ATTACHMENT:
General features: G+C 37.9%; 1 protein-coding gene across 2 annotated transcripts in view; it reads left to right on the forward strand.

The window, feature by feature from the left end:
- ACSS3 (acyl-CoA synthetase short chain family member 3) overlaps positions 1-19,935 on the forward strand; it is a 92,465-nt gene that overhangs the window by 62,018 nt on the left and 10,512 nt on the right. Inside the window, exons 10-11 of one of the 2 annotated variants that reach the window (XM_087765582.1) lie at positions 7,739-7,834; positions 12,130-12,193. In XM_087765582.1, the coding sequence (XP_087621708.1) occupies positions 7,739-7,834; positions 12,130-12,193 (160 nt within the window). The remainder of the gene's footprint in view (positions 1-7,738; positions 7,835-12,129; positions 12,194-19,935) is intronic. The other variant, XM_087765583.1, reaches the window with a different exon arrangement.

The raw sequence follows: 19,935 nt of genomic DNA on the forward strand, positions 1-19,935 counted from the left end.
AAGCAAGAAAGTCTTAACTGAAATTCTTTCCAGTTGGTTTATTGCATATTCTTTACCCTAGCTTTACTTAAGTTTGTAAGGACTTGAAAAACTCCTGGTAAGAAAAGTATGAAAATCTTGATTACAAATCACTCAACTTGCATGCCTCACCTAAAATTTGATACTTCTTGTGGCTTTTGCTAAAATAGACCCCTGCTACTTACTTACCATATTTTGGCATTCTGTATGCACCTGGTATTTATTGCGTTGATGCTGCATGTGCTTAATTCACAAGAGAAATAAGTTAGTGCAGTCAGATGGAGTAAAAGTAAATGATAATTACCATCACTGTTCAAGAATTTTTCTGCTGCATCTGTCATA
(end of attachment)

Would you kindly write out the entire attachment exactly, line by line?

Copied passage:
General features: G+C 37.9%; 1 protein-coding gene across 2 annotated transcripts in view; it reads left to right on the forward strand.

The window, feature by feature from the left end:
- ACSS3 (acyl-CoA synthetase short chain family member 3) overlaps positions 1-19,935 on the forward strand; it is a 92,465-nt gene that overhangs the window by 62,018 nt on the left and 10,512 nt on the right. Inside the window, exons 10-11 of one of the 2 annotated variants that reach the window (XM_087765582.1) lie at positions 7,739-7,834; positions 12,130-12,193. In XM_087765582.1, the coding sequence (XP_087621708.1) occupies positions 7,739-7,834; positions 12,130-12,193 (160 nt within the window). The remainder of the gene's footprint in view (positions 1-7,738; positions 7,835-12,129; positions 12,194-19,935) is intronic. The other variant, XM_087765583.1, reaches the window with a different exon arrangement.

The raw sequence follows: 19,935 nt of genomic DNA on the forward strand, positions 1-19,935 counted from the left end.
AAGCAAGAAAGTCTTAACTGAAATTCTTTCCAGTTGGTTTATTGCATATTCTTTACCCTAGCTTTACTTAAGTTTGTAAGGACTTGAAAAACTCCTGGTAAGAAAAGTATGAAAATCTTGATTACAAATCACTCAACTTGCATGCCTCACCTAAAATTTGATACTTCTTGTGGCTTTTGCTAAAATAGACCCCTGCTACTTACTTACCATATTTTGGCATTCTGTATGCACCTGGTATTTATTGCGTTGATGCTGCATGTGCTTAATTCACAAGAGAAATAAGTTAGTGCAGTCAGATGGAGTAAAAGTAAATGATAATTACCATCACTGTTCAAGAATTTTTCTGCTGCATCTGTCATA